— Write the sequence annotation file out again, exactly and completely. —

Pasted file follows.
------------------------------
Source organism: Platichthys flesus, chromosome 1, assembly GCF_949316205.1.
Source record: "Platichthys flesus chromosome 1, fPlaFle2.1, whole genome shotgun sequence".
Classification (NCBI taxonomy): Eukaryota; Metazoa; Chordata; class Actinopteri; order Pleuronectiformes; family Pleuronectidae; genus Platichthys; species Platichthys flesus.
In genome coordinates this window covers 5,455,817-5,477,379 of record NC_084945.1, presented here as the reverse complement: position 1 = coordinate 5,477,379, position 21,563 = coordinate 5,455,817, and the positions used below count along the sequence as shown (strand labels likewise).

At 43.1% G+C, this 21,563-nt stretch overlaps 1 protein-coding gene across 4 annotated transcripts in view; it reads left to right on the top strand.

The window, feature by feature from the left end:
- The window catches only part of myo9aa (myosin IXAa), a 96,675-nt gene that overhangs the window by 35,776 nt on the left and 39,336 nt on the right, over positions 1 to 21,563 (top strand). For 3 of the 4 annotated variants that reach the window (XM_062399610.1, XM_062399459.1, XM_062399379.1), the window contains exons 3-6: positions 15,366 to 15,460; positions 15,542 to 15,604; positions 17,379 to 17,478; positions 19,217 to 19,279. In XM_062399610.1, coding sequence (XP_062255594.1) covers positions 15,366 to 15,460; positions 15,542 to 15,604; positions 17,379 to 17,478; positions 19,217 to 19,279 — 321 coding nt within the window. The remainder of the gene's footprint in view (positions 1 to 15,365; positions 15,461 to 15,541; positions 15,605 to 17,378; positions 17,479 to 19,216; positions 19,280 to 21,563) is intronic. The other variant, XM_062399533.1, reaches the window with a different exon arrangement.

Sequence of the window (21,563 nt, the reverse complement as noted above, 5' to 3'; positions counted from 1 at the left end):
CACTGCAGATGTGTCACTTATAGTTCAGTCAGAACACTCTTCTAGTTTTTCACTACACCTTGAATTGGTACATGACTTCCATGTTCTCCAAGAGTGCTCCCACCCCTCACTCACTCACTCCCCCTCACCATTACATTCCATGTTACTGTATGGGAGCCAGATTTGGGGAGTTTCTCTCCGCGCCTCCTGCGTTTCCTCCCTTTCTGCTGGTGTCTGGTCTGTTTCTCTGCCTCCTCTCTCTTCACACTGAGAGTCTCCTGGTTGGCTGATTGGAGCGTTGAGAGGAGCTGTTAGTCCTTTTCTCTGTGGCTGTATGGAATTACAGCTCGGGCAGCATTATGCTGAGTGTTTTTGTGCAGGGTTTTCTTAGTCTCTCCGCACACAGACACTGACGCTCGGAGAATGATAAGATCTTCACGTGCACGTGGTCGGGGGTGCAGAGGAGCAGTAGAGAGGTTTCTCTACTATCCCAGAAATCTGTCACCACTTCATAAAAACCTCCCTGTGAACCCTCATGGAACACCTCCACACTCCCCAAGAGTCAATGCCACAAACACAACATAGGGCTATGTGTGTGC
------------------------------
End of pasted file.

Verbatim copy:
Source organism: Platichthys flesus, chromosome 1, assembly GCF_949316205.1.
Source record: "Platichthys flesus chromosome 1, fPlaFle2.1, whole genome shotgun sequence".
Classification (NCBI taxonomy): Eukaryota; Metazoa; Chordata; class Actinopteri; order Pleuronectiformes; family Pleuronectidae; genus Platichthys; species Platichthys flesus.
In genome coordinates this window covers 5,455,817-5,477,379 of record NC_084945.1, presented here as the reverse complement: position 1 = coordinate 5,477,379, position 21,563 = coordinate 5,455,817, and the positions used below count along the sequence as shown (strand labels likewise).

At 43.1% G+C, this 21,563-nt stretch overlaps 1 protein-coding gene across 4 annotated transcripts in view; it reads left to right on the top strand.

The window, feature by feature from the left end:
- The window catches only part of myo9aa (myosin IXAa), a 96,675-nt gene that overhangs the window by 35,776 nt on the left and 39,336 nt on the right, over positions 1 to 21,563 (top strand). For 3 of the 4 annotated variants that reach the window (XM_062399610.1, XM_062399459.1, XM_062399379.1), the window contains exons 3-6: positions 15,366 to 15,460; positions 15,542 to 15,604; positions 17,379 to 17,478; positions 19,217 to 19,279. In XM_062399610.1, coding sequence (XP_062255594.1) covers positions 15,366 to 15,460; positions 15,542 to 15,604; positions 17,379 to 17,478; positions 19,217 to 19,279 — 321 coding nt within the window. The remainder of the gene's footprint in view (positions 1 to 15,365; positions 15,461 to 15,541; positions 15,605 to 17,378; positions 17,479 to 19,216; positions 19,280 to 21,563) is intronic. The other variant, XM_062399533.1, reaches the window with a different exon arrangement.

Sequence of the window (21,563 nt, the reverse complement as noted above, 5' to 3'; positions counted from 1 at the left end):
CACTGCAGATGTGTCACTTATAGTTCAGTCAGAACACTCTTCTAGTTTTTCACTACACCTTGAATTGGTACATGACTTCCATGTTCTCCAAGAGTGCTCCCACCCCTCACTCACTCACTCCCCCTCACCATTACATTCCATGTTACTGTATGGGAGCCAGATTTGGGGAGTTTCTCTCCGCGCCTCCTGCGTTTCCTCCCTTTCTGCTGGTGTCTGGTCTGTTTCTCTGCCTCCTCTCTCTTCACACTGAGAGTCTCCTGGTTGGCTGATTGGAGCGTTGAGAGGAGCTGTTAGTCCTTTTCTCTGTGGCTGTATGGAATTACAGCTCGGGCAGCATTATGCTGAGTGTTTTTGTGCAGGGTTTTCTTAGTCTCTCCGCACACAGACACTGACGCTCGGAGAATGATAAGATCTTCACGTGCACGTGGTCGGGGGTGCAGAGGAGCAGTAGAGAGGTTTCTCTACTATCCCAGAAATCTGTCACCACTTCATAAAAACCTCCCTGTGAACCCTCATGGAACACCTCCACACTCCCCAAGAGTCAATGCCACAAACACAACATAGGGCTATGTGTGTGC